Andre Hollins

Minnesota wins NIT title over SMU; Murray State takes CIT


Minnesota guard Austin Hollins capped off his collegiate career and a run through the NIT Tournament with a go-ahead 3-pointer from the wing, breaking a 59-59 tie with 46.1 second remaining in the NIT championship game against SMU.

The Golden Gophers, in Richard Pitino’s first season as head coach, held on to win the NIT title with a 65-63 win over Larry Brown’s Mustangs.

The three from Hollins, who scored a game-high 19 points, wasn’t enough to ice the game. Nic Moore split a pair of free throws for SMU, cutting the lead to two. Andre Hollins also went 1-of-2 from line, keeping it a one-possession game.

On Tuesday night, in the NIT semifinals, Minnesota elected to defend rather than foul, which resulted in Florida State’s Devon Bookert sending the game to overtime with a last-second 3-pointer. On Thursday night, Minnesota allowed Moore to get to the rim for a layup. The Golden Gophers responded with two Andre Hollins free throw. With three second left the Minnesota fouled, sending Nick Russell to the line who missed 1-of-2.

Pitino, who’s father was in the stands at Madison Square Garden, the NIT win caps off an impressive season, accepting the Minnesota job less than a year ago.

For SMU, the transformation period will take another step forward once Emmanuel Mudiay joins Moore in the Mustang backcourt.

CIT Championship Game: Murray State 65, Yale 57

Cameron Payne put the finishing touches on a spectacular freshman season with 24 points, 13 of which were in the second half, to go along with seven rebounds and six assists as Murray State topped Yale to win the Tournament with a 65-57 win.

It was a one-possession game with seven minutes remaining, though, the Racers were able to pull away down the stretch, winning their 16th straight game at home.

Yale was led by Javier Duren with 18 points, five rebounds, five assists and three steals. The Bulldogs were without leading scorer and rebounder Justin Sears, who was out with a wrist injury.

Former Wichita State assistant returns as a consultant

Chris Jans, Gregg Marshall
Associated Press
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Prior to a one-year stint as the head coach coach at Bowling Green that came to an end in early April as a result of an incident at a Bowling Green restaurant, Chris Jans was a member of Gregg Marshall’s coaching staff at Wichita State from 2007-14. During those seven seasons Jans was a key figure as the Shockers made the progression to a respected national power.

Jans is back in Wichita, with Paul Suellentrop of the Wichita Eagle reporting Thursday that he’s serving as a consultant to the program. Jans’ consulting agreement runs for 45 days, which the school can renew, and he’ll be paid $10,000 for the work. While Jans isn’t allowed to do any coaching, he can watch practices and provide Marshall and the coaching staff with his observations.

“He will be able to consult with the coaching staff, only on what he observes in practice,” said Darron Boatright, WSU deputy athletics director. “By NCAA rule, a consultant is not allowed to have communication with student-athletes … not about basketball-related activities or performance.”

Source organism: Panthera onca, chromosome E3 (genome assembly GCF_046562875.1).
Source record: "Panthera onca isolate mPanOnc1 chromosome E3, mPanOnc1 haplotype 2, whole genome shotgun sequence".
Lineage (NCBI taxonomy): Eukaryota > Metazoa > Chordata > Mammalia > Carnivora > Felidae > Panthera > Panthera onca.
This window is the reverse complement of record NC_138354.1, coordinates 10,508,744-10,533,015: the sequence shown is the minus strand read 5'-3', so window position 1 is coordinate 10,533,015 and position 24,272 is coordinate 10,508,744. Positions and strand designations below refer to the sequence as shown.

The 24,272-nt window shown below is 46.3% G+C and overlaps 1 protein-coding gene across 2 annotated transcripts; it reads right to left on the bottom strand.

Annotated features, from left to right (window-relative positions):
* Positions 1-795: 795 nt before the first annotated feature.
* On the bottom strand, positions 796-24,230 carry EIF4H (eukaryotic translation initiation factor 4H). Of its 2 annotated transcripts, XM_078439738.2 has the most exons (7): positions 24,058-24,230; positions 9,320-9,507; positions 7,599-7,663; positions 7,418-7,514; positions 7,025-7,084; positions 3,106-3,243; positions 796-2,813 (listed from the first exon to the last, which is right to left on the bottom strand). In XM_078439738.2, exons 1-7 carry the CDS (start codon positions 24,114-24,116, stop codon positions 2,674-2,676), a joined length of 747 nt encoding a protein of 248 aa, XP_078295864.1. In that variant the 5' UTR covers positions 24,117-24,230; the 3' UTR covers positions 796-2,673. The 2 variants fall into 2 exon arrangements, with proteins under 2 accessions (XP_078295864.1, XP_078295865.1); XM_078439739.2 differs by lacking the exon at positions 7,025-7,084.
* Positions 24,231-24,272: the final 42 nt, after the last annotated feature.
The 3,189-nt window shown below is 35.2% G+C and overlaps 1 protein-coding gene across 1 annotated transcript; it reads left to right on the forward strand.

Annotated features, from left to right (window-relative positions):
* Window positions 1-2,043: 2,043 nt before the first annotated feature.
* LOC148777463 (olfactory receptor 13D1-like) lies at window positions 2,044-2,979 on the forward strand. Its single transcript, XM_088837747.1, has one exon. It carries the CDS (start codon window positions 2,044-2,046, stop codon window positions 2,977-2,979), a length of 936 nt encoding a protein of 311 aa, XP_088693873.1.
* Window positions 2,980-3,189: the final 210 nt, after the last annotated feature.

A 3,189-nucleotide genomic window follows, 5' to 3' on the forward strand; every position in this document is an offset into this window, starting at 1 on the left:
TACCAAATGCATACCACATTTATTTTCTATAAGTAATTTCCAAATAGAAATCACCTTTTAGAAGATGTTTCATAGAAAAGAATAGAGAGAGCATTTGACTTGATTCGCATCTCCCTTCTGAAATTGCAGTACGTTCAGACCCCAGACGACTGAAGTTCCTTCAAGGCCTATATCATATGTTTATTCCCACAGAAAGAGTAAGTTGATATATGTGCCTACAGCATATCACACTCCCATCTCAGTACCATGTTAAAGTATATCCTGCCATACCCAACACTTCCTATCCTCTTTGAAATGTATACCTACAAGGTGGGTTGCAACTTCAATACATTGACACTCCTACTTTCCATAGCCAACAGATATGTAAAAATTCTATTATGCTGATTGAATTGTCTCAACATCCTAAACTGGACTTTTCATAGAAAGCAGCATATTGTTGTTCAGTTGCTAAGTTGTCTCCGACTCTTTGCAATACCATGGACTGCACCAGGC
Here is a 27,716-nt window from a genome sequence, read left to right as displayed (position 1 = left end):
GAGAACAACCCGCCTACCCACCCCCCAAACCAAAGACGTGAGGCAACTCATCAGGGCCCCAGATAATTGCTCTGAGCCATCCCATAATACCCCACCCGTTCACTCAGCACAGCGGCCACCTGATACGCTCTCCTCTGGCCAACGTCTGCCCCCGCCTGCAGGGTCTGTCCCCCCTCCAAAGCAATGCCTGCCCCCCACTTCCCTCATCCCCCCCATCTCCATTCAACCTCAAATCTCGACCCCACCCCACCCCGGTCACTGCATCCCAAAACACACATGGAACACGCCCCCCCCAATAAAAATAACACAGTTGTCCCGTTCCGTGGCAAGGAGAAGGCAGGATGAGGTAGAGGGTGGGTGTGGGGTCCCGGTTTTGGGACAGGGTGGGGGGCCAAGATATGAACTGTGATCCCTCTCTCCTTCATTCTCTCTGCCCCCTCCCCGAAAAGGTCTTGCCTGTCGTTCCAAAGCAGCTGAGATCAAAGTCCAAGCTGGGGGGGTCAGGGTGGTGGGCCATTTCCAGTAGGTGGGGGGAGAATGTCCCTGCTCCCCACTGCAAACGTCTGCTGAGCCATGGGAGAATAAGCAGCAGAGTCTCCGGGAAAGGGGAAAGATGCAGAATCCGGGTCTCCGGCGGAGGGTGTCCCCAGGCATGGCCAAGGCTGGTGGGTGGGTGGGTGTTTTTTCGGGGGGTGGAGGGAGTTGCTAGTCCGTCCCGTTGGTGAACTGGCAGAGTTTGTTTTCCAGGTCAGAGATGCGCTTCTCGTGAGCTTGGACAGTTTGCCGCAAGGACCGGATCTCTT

While Jans (who according to the story has served in a similar role for another school) can’t do any coaching in this role, his return does give Marshall another trusted voice to call upon when needed. Wichita State bid farewell to an assistant coach this spring with Steve Forbes being hired as the head coach at East Tennessee State, with his position being filled by former Sunrise Christian Academy coach Kyle Lindsted.


AUDIO: Rick Pitino discusses allegations, future at Louisville

Rick Pitino
Associated Press
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Thursday afternoon marked the first time since Friday that Louisville head coach Rick Pitino commented on the controversy that has taken his program by storm. Speaking with Terry Meiners of 840 WHAS in Louisville, Pitino discussed the escort scandal, what could have possibly led former staffer Andre McGee down the path he’s alleged to have taken in Katina Powell’s book and his future at Louisville.

The interview began with Meiners asking Pitino if it changed his thinking as to whether or not he needed to resign, which (as one would expect) Pitino shot down. Also discussed was the statement released by school president Dr. James Ramsey, which expressed support for athletic director Tom Jurich but did not mention Pitino at all.

“Well I can’t answer that, Terry,” Pitino said when asked why he wasn’t mentioned in the statement. “Twenty-six years ago Kentucky brought me in to make the program compliant to NCAA rules. (Then-Kentucky president) Dr. (David) Roselle and (then Kentucky athletic director) C.M. Newton thought I was the guy to come in and change around the images, change around the culture and add a lot of discipline to the program. And I did that.

“And then I came here to the University of Louisville, and if someone was five seconds late or not early consequences would be paid from a disciplinary standpoint,” Pitino continued. “This is obviously not a person being late, this is not about a person (not) working hard. This is about things that are very disgusting, things that turn my stomach, things that keep me up without sleeping.

“But unfortunately, I had no knowledge of any of this and don’t believe in it. It’s sickening to me, the whole thing. But I’m thinking of my 13 players, I’m thinking of our program, and I’m sorry that Dr. Ramsey did not think enough to mention me but that’s something I cannot control.”

Below is audio of the full interview, which ran just over 17 minutes in length.